The responsibilities of raising a family can deter many women from continuing their careers in TV - though an obsession with beauty remains.
As I prepare to leave the political beat to move abroad, I thought I'd dedicate my last ITV News blog to the issue of women in Westminster.
Attacks against women continue to rise across Pakistan. Unlicensed acid is easily available, and perpetrators are treated too leniently.
People around the world celebrate International Women's Day, staging protests against women's rights abuses.
The UN writes that the day, celebrated on March 8, is an occasion to commemorate achievements in women's rights and to call for further change.
The celebration dates back to the beginning of the 20th Century and has been observed by the United Nations since 1975.
1.7 million fewer women are taking part in sport than men, despite the success of female athletes in Team GB at the 2012 Olympics, according to Sport England.
The organisation has raised concerns women were lagging behind, as nearly 6.8 million women play sport at least once a week versus 8.5 million men.
A further 12 million women wanted to take part in more physical activity than they currently were able to, they said.
The culture, media and sport select committee is meeting to discuss how to get more women playing sport with minister for sport Helen Grant later today.
Director of Public Prosecutions Kier Starmer said today's figures on rates of conviction for violent crimes against women and girls "sends a powerful message perpetrators."
Describing today's figures as a "result of a decade of change" and progress, he said:
There is no doubt that until recently the criminal justice system was failing women and girls. For example ten years ago, less than half the domestic violence cases that we prosecuted ended in convictions – that has gone up to three in four today.
The evidence is clear that ten years of progress is paying off and not only are the conviction rates steadily increasing, but our service to victims is also improving. These results send a powerful message to perpetrators that they are more likely than ever to be convicted for their crimes.
Polly Neate, chief executive if Women's Aid has welcomed the CPS figures on rates of conviction for cases of violence against women and girls, but stressed too few cases reach the stage of prosecution.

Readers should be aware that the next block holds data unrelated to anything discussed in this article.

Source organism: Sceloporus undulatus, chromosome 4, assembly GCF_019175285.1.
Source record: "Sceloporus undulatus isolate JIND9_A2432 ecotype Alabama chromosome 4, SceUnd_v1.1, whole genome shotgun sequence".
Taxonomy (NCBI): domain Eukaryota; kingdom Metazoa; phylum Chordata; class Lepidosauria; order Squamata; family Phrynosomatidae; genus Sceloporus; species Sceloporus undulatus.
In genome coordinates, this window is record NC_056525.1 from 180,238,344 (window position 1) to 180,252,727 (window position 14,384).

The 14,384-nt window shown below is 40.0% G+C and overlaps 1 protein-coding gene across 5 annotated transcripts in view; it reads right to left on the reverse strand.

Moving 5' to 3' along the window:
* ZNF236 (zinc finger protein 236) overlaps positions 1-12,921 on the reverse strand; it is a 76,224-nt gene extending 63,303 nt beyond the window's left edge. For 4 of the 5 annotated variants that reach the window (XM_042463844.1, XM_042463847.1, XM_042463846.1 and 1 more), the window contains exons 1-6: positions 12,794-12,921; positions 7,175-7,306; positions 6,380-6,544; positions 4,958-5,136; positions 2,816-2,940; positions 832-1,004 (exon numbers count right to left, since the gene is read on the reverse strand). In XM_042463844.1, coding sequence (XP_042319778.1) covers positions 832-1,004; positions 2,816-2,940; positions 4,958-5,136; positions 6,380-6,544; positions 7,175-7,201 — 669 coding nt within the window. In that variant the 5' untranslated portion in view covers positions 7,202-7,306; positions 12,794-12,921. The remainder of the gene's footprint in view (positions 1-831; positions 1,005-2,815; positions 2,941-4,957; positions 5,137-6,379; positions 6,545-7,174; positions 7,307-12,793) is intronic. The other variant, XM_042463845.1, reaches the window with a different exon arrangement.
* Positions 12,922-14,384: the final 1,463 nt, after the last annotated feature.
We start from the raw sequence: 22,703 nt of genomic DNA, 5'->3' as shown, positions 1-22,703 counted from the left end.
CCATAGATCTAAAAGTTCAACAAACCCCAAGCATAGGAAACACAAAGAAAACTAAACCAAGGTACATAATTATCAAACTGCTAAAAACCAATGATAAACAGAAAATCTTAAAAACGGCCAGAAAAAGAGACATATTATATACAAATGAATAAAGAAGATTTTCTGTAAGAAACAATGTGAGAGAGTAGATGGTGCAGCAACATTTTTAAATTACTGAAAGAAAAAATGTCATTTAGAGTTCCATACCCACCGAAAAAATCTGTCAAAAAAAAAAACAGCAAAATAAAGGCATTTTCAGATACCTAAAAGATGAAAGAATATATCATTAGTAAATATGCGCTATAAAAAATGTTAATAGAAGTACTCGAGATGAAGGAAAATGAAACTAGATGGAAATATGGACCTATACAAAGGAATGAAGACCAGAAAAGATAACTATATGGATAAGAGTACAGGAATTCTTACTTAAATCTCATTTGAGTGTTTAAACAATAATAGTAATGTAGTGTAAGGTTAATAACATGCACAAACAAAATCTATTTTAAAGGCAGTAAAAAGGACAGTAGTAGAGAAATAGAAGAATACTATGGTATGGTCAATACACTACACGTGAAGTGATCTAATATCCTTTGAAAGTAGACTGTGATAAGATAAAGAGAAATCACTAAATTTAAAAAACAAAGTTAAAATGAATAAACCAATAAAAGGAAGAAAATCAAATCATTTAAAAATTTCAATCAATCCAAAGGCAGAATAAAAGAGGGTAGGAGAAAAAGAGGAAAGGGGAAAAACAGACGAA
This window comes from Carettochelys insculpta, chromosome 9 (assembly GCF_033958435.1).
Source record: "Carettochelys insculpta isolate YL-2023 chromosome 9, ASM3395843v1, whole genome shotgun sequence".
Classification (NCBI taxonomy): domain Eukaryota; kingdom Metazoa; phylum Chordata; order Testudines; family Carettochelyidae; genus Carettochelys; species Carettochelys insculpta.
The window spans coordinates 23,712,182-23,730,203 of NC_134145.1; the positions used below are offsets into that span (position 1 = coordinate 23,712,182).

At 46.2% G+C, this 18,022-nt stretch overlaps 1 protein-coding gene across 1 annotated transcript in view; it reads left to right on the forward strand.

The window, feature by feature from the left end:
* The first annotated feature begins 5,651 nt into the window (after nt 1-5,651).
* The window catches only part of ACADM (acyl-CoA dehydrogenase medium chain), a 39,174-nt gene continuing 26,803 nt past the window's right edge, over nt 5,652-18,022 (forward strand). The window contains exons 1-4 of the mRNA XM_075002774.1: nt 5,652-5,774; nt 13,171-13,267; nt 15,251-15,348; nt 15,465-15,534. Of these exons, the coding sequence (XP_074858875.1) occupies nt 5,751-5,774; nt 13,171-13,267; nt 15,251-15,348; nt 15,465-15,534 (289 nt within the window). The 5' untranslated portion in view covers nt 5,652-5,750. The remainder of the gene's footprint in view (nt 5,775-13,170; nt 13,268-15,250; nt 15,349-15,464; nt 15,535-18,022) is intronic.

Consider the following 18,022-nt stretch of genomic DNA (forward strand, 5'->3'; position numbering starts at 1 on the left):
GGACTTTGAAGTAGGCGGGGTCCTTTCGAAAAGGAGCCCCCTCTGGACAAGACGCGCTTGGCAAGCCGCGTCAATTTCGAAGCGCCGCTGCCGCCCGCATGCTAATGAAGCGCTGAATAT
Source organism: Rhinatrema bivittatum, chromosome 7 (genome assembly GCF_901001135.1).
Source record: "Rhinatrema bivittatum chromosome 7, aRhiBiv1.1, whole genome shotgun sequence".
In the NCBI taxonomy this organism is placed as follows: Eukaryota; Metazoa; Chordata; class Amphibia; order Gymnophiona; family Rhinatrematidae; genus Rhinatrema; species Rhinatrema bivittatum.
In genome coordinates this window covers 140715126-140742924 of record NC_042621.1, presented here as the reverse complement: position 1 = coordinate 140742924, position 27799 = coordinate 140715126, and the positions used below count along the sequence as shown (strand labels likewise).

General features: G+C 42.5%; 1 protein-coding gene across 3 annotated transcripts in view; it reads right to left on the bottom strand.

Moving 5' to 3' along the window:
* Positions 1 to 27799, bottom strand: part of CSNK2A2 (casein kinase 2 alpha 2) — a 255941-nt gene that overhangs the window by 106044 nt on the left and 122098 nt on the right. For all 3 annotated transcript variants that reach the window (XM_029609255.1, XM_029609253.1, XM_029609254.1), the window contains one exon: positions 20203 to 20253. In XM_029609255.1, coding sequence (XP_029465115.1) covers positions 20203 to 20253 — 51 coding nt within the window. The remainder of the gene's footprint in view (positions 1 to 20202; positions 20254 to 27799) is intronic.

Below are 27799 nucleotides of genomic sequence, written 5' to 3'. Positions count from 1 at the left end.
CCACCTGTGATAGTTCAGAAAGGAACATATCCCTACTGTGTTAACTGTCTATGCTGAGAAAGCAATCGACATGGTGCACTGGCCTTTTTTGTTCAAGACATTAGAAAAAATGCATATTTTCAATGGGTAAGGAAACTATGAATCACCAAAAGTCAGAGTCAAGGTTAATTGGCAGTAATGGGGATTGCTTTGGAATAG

We welcome the increase in conviction rates for domestic and sexual violence in the past twelve months, and feel it reflects the increasing seriousness with which the CPS is addressing violence against women and girls.
There is evidence of a real commitment to improving the policies and responses of the CPS at a senior level and significant advancements have been made. However, still too few cases reach prosecution.
Effective prosecution is essential to sending a strong message to perpetrators that domestic violence is never acceptable, and helps to build confidence in the judicial system.
The Crown Prosecution Service has achieved its highest ever rape and domestic violence conviction rates, new data shows.
- 63.2% of rape prosecutions resulted in conviction (up from 62.
- 74.3% of domestic violence prosecutions resulted in conviction (up from 62.5% last year)
- 75.1% of child abuse prosecutions resulted in conviction (up from 74.3%
The figures are based on cases when the crime is handed from police to the CPS,
The number of men accused of rape who are then charged with the crime has increased from 42.1% to 47.2%, the CPS revealed.
The number of convictions for cases of violence against woman has increased to record levels for the second year running, new research by the Crime Prosecutions Service (CPS) reveals.
Overall this year, three out of four cases resulted in a conviction. Conviction rates also went up in cases of domestic violence, rape and other sexual offences, forced marriage, honour based violence, child abuse and human trafficking, according to the CPS.
New figures released Labour reveal that only 7% of the total TV workforce (on and off-screen) are women over the age of 50.
Meanwhile, the majority of TV presenters who are over 50 are men (82%).
Miriam O'Reilly, who won an employment tribunal against the BBC on the grounds of ageism, said:
These figures raise the obvious questions of where have all the older women gone and why did they go? Was it their choice to leave their jobs or was it a decision forced upon them?
The broadcasters say they are committed to the fair representation of older women, but the figures don't bear that out.
I'd like to know the reasons why so many talented women have disappeared, while their male counterparts have grown older and still have their jobs.
Women on television are affected by a "combination of ageism and sexism" that does not apply to men, according to new figures released by Labour.
Harriet Harman, shadow secretary of state for culture, media and sport, asked the six main UK broadcasters how many older women they employ on screen and behind the camera.
The findings were that while the majority of over 50s in the UK are women (53.1%), the overwhelming majority of TV presenters who are over 50 are men (82%).
It was discovered that only 7% of the total TV workforce (on and off-screen) are women over the age of 50.
Ms Harman said: "The figures provided by broadcasters show clearly that once female presenters hit 50, their days on-screen are numbered.
"It is an encouraging first step that broadcasters have been open in providing these statistics. Their response shows that they all recognise that this is an important issue that needs to be addressed.
"I will be publishing these figures annually so we are able to monitor progress."
Ms Harman will also be holding a roundtable with broadcasters in the House of Commons today to challenge them to take action.